Matt Gourley: In the beginning we naturally had to reach out to people. They weren't coming to us. In the past year or so, the balance has shifted towards people connecting with us. That's been truly fantastic. Having an actor or comedian you admire already want to be on your show is not something I imagined when we first started recording this dog and pony show.
Jeremy Carter: We were told through a friend that Paul F. Tompkins enjoyed our podcast. As for the rest, we have contacted them via friends we have in common. Matt began doing ComedySportz in high school and has been friends with Jeff Davis of Drew Carey's 'Whose Line Is It Anyway' and 'Improviganza'. I am from Kansas City and began performing at ComedySportz in 1992. I met Jason Sudeikis there and was involved in a sketch comedy group called Der Monkenpickle, as well. In fact, Mark McConville and Matt Gourley will be performing at the Kansas City Improv Festival this coming weekend with Der Monkenpickle, which I'm sure you know.
Is there a balance between new ideas and recurring characters that you try and maintain?
MG: I think there is in terms of the recording process. We revisit characters just as much as we record new concepts, but what makes the final show is solely a matter of whether it's funny or not. I've been trying to make a Maggie the GPS sketch work for quite some time now, and it just hasn't clicked.
JC: We enjoy having recurring characters. Sometimes sketches for those characters don't work, so we scrap it and come back to them. We don't labor something if it isn't working. It's comforting. But we don't want an entire episode of characters the audience has heard before. We like to do round robin sketches that allow everyone to jump in and participate, especially with a guest.
MG: Whenever we feel we can make it better than the last time. It isn't always the case, but if we can't top the last one, there's no point. That's probably the main reason there hasn't been another Maggie, because it is a little limited and it's better to remember the old girl fondly than beat a dead horse. Same with the one-time 'M' sketch. It seemed to hit really well, but it's such a one-note joke that there's nothing else to do with it. I highly doubt we'd ever do another. Maybe in a live show. Characters like Shunt McGuppin, Imogene and Giger lend themselves to multiple sketches because something as simple as putting them in a new environment creates a whole new take, and that's always fun.
JC: We generally come up with a character by acting like some bizarre personality, and the rest of the guys react as either the straight man or crazy people, depending on the character. We don't go for concepts as much as we try to choose places where there is room for strong characters to emerge.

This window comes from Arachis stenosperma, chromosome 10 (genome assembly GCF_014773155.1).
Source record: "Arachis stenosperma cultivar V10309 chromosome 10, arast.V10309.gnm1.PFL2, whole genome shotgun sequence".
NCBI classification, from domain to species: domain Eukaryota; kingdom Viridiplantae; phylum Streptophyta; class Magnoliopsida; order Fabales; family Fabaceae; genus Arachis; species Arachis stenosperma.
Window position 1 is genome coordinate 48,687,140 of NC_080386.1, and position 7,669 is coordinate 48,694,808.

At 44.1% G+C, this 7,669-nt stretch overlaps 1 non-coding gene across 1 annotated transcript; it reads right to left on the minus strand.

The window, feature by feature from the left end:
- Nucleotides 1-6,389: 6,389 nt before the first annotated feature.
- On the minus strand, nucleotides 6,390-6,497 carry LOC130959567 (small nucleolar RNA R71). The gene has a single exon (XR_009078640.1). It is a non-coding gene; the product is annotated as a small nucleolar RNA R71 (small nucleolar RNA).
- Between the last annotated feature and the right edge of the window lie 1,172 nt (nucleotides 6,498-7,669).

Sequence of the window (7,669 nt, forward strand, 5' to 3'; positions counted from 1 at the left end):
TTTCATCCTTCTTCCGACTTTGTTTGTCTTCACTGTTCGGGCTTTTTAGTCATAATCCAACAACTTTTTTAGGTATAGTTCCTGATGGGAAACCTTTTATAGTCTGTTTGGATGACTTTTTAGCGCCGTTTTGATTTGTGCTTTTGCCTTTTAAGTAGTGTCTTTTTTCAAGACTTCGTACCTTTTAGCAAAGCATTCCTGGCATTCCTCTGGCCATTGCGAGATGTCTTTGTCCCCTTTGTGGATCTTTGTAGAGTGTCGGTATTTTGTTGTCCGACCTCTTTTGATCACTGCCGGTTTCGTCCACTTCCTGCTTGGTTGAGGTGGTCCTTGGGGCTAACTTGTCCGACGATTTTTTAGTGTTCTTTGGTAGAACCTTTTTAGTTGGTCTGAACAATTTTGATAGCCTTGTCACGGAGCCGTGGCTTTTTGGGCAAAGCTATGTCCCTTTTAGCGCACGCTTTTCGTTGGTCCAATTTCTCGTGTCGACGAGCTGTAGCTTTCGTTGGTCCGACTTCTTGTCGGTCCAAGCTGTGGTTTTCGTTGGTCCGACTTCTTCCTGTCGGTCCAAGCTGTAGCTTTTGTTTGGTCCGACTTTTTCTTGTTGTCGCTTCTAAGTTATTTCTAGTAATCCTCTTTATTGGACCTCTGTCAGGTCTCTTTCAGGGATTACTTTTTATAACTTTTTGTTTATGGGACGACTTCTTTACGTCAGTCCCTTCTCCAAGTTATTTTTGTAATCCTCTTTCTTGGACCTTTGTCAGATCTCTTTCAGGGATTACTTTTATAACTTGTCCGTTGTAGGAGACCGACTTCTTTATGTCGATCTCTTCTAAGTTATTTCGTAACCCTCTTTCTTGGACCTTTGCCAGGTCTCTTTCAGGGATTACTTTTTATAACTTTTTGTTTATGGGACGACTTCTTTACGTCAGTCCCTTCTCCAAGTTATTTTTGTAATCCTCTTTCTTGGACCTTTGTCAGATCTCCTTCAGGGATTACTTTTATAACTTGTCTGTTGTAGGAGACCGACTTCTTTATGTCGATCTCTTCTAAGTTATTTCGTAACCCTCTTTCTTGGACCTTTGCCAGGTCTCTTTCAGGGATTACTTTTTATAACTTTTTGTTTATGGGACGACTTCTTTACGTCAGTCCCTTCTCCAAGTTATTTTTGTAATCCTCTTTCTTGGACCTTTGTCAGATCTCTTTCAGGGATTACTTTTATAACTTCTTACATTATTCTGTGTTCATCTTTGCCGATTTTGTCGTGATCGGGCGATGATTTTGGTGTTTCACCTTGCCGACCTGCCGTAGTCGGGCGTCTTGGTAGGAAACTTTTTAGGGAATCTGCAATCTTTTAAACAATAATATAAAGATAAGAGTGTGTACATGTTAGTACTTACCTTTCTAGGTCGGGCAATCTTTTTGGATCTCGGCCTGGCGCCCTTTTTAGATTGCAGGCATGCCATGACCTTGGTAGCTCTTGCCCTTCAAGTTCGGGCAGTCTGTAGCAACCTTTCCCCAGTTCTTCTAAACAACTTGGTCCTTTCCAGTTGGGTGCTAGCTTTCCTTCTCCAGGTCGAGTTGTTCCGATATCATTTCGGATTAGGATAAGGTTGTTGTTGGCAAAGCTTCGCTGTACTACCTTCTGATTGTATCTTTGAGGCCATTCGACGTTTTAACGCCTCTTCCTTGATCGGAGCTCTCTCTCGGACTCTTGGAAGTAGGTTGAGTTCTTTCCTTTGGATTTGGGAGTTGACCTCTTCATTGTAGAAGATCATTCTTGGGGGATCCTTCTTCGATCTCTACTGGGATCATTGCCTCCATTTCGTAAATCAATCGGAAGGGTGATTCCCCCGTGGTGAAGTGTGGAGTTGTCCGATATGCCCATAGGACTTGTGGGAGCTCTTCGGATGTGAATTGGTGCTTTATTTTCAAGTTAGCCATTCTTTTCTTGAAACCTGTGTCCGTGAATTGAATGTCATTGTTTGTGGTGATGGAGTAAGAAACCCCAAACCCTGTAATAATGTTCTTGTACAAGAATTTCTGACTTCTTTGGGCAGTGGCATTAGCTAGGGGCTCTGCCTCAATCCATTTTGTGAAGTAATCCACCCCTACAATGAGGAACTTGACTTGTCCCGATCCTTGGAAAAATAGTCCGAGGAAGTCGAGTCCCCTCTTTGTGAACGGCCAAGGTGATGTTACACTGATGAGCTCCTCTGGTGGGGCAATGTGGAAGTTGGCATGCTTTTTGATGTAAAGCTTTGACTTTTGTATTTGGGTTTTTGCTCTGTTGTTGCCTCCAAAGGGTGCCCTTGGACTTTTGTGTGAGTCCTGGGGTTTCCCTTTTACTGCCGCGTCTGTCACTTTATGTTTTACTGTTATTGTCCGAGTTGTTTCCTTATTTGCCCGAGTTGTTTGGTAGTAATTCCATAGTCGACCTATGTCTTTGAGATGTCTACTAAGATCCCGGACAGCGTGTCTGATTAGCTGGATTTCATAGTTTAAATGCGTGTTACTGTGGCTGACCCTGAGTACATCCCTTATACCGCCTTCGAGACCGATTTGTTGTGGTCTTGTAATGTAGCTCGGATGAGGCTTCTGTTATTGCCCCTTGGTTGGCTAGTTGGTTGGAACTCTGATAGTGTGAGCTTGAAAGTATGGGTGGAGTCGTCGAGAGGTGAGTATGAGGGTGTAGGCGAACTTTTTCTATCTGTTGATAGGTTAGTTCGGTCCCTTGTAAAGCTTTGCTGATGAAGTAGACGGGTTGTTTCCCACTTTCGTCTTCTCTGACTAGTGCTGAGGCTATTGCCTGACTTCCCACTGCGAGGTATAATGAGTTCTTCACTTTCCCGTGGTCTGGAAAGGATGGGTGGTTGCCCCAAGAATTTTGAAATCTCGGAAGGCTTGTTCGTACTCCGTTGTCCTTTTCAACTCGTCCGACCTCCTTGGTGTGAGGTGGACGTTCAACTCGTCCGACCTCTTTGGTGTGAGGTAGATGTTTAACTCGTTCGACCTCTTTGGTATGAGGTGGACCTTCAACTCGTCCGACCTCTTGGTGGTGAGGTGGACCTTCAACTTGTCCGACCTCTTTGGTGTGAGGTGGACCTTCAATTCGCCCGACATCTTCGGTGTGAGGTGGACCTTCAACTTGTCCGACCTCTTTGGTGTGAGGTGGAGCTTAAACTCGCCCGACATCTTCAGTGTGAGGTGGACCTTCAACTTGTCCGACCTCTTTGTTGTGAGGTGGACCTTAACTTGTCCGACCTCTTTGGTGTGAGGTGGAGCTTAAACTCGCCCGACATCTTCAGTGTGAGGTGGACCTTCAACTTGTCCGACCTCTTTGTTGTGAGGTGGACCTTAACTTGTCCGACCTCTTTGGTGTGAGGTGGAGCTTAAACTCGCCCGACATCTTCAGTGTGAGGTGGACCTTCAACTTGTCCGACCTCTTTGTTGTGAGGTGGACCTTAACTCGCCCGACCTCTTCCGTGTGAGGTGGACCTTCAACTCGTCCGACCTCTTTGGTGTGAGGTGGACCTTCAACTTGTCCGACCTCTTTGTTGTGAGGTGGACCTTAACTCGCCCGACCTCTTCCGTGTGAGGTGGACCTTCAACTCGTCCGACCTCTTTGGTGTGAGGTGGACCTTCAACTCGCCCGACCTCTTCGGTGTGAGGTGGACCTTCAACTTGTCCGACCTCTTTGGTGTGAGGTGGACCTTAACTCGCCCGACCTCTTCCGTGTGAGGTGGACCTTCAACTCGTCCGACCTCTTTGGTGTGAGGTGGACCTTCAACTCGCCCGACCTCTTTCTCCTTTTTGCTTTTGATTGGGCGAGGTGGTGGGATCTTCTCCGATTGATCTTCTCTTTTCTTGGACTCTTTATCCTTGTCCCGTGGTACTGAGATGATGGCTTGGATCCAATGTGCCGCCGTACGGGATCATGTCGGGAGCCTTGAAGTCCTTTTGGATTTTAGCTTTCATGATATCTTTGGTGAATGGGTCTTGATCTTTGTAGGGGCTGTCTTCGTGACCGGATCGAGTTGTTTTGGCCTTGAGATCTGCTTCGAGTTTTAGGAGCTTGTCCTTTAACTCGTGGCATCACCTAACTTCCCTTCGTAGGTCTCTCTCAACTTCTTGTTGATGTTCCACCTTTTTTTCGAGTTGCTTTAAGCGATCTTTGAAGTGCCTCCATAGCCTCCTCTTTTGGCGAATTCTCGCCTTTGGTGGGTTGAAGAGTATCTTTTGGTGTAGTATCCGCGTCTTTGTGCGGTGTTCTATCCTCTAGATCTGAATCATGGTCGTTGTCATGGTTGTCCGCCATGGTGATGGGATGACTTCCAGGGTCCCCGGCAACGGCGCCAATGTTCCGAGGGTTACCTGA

Are there any ideas that seemed funny and just tanked once you got going?
MG: MANY. 'White Collar Comedy Tour.' Boo. That was my idea. We naturally seem to stay away from anything with a comic premise. Anything that has a joke in the title. Once you reveal the concept, there's always a little bit of a letdown. A good character scene is just that: a good scene about a character. Not to make it too 'Inside the Actor's Studio,' but that's what we strive for.
JC: We keep our concepts very simple: a call center, school announcements, commercial testimonials, etc. Often coming up with a funny idea doesn't last very long. If the suggestion is funnier than anything we can come up with, there's nowhere for the sketch to go.
How do you feel the show has changed over the course of three seasons?
MG: It's definitely grown in terms of production effort. Also, it's becoming more absurd, and I notice we're starting to feel a lot more comfortable not making any sense. Or at least making an abstract form of sense, anyway. My favorite of all the senses.
JC: I feel we are faster when it comes to creating ideas and finding the meat characters. Matt is an editing master now, so that has gotten even tighter and the production quality has improved, but I think the difference between when we began and now is we have more awesome celebrity guests! The essence of the show has not changed.
How does the live show differ from the podcast — a lack of editing?
MG: Yeah. Much more preparation. We'll be heading to Sketchfest early next year and will likely do a live recording of an episode, so that will require more forethought than usual.
JC: Yes, a lack of editing. We haven't performed live as Superego very often because we like the radio style performance. It's loose and fun when we're onstage. We have the touchy touchy good times.
MG: This one's all yours, Jeremy.
JC: We have finished the vocals for the Journeymen album on 11 tracks! James Bladon is a brilliant music editor for television and a great musician. He is handling the album, and we're very excited about it. I don't know how much longer it will be before the album is released. I've never done this before, but I love the songs that Mutt Taylor and Shunt McGuppin have recorded. And bless you for asking! We're close. I wish I could give you a release date.
Further showtimes and tickets can be found at the KC Improv website.